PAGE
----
The Game Boy was the pale green bastard child of the Nintendo Entertainment System. It was a black hole for batteries, didn't play in color, and was almost as large as Andre the Giant's right knee. But hey, it was portable, which was a huge deal at the time. You'll buy it for that, right? You know you will. And what better way to say "You're going to buy this crap whether it's any good or not" than with a game like Super Mario Land?
Mario had the name, the selling power, and was the unquestioned king of video games at the time. The first two Super Mario Bros. games were already out in America, and Japan had The Lost Levels and even Super Mario Bros. 3 to play. The guy's name was as good as gold. By putting his mug on a Game Boy launch title, it wouldn't matter if the game sucked or the whole console sucked - both would sell. It's a prudent marketing strategy, really. And while it's not exactly fair to say Super Mario Land sucks, it would certainly be a stretch to call it good.
If you've ever taken trigonometry or calculus, and the screen at left seems eerily familiar, it might be because someone in your class was playing it on his or her graphing calculator. That's right, a TI-83 could in essence run Super Mario Land. Clearly part of that is the fact that, like any console, it takes several games to figure out how to get the most out of it. But I feel like they had to have been able to do better than this, right? And what's with that enemy? There's a piranha plant which is well and good, but what is up with that prancing colonist? The worst part is that he doesn't even die when you jump on him. It just stuns him, and he keeps following you. Creeper.
The game's story is pretty incomprehensible. Mario is out to save Princess Daisy, who doesn't seem to have any relation whatsoever to Peach, from her captors. But her captor isn't Bowser; I'm not really sure it's anyone. The enemies all seem totally unrelated, as do the worlds. And half the boss fights are just total clones of the Super Mario Bros. Bowser fights, including the "bridge release" switch or whatever it's supposed to be. So why not just make it Bowser? Why this Sphinx thing? What's the Egypt motif actually accomplishing here?
There's also a whole world dedicated to aliens for some reason, and another one on Easter Island. They even replace the flying Koopa Troopas with - I kid you not - winged Easter Island heads. Why? Speaking of Koopas, when you jump on one in this game, they detonate. Yeah, like a bomb. I don't know why either. I have no answers for you.
The game is mercifully brief, at least. Whereas Super Mario Bros. had 8 worlds with 4 levels each (32 levels total), Super Mario Land has 4 worlds with 3 levels each (12 levels total). Throughout most of them there plays a catchy little ditty that you may have heard in the context of a 4 strength/4 stam leather belt, but that's probably the high water mark of the positives of this game. The control, which was so tight and responsive in Super Mario Bros., is now dreadful by comparison. Midair control is pretty lacking, and many times Mario will glitch off platforms when jumping to them, falling into pits and the like.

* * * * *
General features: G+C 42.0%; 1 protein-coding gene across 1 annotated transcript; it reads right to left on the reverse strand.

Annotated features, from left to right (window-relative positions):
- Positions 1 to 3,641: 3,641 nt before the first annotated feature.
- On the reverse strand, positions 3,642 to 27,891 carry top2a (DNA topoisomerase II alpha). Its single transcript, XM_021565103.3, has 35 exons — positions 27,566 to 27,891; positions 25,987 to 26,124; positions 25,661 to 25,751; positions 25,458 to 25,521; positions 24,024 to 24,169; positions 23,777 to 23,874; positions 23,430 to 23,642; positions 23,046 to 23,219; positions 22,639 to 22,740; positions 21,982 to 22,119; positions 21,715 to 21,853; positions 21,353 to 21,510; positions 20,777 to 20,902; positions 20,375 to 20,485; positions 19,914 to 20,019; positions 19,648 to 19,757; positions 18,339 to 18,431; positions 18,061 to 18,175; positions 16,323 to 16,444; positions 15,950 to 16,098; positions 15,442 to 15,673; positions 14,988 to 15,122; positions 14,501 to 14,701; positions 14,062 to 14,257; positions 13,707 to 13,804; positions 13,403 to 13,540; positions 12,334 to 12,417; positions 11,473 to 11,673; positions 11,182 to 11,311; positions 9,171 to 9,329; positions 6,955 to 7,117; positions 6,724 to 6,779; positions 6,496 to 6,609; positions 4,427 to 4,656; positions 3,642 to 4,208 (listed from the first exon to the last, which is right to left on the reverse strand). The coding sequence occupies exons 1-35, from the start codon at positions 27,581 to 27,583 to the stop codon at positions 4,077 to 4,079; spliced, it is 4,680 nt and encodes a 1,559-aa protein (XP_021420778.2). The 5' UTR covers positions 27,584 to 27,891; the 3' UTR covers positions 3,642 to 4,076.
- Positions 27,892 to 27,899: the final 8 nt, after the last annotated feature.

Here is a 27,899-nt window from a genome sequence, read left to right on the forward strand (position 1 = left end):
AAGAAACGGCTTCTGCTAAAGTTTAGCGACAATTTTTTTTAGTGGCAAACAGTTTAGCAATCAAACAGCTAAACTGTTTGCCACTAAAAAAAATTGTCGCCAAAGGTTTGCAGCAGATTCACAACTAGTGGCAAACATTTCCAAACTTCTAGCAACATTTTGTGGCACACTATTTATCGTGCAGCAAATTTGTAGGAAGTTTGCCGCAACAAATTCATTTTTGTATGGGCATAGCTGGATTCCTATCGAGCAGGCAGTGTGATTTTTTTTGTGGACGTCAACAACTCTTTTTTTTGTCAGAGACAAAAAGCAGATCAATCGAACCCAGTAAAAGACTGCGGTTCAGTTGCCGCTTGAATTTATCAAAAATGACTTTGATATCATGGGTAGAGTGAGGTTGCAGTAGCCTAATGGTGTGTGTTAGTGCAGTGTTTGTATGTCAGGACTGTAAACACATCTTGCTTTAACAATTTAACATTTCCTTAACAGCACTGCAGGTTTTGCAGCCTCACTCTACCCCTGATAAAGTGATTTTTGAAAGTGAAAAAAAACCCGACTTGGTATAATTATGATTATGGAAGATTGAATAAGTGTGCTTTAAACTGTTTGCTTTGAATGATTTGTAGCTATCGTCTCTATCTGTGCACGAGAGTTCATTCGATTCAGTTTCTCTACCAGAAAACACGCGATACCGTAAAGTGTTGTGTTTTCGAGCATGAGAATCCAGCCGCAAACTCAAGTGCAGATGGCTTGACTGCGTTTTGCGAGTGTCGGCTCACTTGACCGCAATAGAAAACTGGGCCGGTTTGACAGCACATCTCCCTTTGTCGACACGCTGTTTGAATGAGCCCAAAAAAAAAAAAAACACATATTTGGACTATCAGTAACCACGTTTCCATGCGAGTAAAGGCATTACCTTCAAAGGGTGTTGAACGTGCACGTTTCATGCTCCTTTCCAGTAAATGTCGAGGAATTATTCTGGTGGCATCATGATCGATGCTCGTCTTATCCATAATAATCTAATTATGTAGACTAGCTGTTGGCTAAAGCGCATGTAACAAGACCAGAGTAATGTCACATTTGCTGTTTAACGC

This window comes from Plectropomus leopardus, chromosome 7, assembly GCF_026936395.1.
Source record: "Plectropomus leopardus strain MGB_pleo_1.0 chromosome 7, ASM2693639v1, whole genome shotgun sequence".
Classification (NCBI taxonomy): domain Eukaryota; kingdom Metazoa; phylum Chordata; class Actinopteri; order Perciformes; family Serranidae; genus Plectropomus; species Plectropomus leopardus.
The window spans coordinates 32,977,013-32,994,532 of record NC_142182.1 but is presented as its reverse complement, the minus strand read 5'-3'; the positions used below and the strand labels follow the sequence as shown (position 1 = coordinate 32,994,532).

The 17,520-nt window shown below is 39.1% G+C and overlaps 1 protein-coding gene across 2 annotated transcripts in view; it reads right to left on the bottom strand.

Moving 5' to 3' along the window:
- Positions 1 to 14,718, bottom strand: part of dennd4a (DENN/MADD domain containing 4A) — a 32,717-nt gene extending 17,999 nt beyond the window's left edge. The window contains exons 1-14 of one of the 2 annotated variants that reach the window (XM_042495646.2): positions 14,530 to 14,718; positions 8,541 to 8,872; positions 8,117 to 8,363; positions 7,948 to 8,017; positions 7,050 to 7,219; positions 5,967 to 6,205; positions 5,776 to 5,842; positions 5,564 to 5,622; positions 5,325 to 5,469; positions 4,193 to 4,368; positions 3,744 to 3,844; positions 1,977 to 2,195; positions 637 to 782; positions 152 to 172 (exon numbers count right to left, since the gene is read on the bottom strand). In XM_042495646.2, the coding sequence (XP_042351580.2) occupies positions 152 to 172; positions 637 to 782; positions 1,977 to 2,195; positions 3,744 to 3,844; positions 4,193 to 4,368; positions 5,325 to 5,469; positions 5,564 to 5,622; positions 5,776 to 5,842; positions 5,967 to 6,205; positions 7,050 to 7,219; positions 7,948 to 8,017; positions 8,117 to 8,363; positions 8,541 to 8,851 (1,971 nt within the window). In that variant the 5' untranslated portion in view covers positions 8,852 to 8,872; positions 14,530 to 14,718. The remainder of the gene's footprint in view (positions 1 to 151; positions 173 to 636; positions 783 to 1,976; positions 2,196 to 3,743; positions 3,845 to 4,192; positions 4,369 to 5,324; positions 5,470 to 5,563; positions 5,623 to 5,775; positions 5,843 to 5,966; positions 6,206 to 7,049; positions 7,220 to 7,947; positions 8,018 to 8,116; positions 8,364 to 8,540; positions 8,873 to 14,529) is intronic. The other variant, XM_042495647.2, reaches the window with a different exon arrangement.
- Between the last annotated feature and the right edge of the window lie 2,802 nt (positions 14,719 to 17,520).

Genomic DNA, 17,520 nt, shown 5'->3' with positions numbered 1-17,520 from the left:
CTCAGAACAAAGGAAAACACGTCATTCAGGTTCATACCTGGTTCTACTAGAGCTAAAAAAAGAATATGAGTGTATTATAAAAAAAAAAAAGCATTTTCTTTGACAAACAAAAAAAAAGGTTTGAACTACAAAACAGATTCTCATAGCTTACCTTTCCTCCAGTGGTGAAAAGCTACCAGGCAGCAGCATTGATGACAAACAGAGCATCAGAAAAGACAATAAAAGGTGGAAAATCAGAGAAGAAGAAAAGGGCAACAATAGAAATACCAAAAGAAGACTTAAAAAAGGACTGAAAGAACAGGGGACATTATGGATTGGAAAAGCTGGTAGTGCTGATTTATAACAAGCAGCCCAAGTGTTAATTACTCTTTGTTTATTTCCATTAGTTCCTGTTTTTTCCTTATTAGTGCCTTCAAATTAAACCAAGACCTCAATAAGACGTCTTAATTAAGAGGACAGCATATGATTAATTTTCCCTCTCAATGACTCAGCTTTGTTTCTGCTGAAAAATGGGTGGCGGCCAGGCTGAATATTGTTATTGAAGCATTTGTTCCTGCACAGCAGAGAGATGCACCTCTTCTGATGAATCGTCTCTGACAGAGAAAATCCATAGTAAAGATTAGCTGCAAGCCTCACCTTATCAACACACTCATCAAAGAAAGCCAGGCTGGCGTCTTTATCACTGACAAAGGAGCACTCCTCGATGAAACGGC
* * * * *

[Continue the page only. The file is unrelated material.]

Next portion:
The game does commendably try to shake things up a bit by including two vehicle levels. The first of these uses a submersible pod that fires torpedoes at everything in your way, and the second is an airplane that works in exactly the same way. These levels are interesting and more fun to play than the standard ones, and have special bosses that you fight within the vehicle. This game almost works better as a sidescrolling vehicle shooter than it does as a Mario game, which is pretty sad when you think about it.
Some of the gameplay mechanics are unusual as well. For instance, often times if you run or jump straight into an enemy (rather than on top of it), the enemy will still take a hit and die, though you'll take damage. It's not really one or the other anymore. Bullet Bill launchers can now emerge from pipes, and the bullets themselves cannot be jumped on or killed. Mario's fireballs now also act like boomerangs, and can collect coins for him. One change I liked: if you're jumping when you get a super mushroom (the ones that make you big), your momentum doesn't stop. In Super Mario Bros., getting a powerup in midair was a virtual death sentence, which wasn't too fair.
At least the princess this time around actually appears to have been worth saving. Not only does she thank you unconditionally, but she also runs straight over to you and gives you a little heart affection. Taking notes here, Peach? The hilarious thing is that, as Nintendo would later reveal, Princess Daisy is actually the girlfriend of Luigi. Mario's younger brother. It's unclear whether that happened after Mario had had enough of her, or whether he was just taking advantage of his brother's absence. But this is arguably the first instance of Luigi-prejudice...a theme we will see slowly develop over time throughout Mario's game library.
But back on point. Super Mario Land is a quick game, which is wholly a good thing. It looks ugly, plays ugly, and doesn't feel too Mario-like, which is obviously unacceptable for a flagship Mario game to launch a console. But it succeeds a bit in the vehicle stages, the music is too catchy to ignore, and you're never too frustrated as you play, which can be a rarity amongst Mario games. Overall, it's pretty much a completely average game.
Bottom Line: 10/20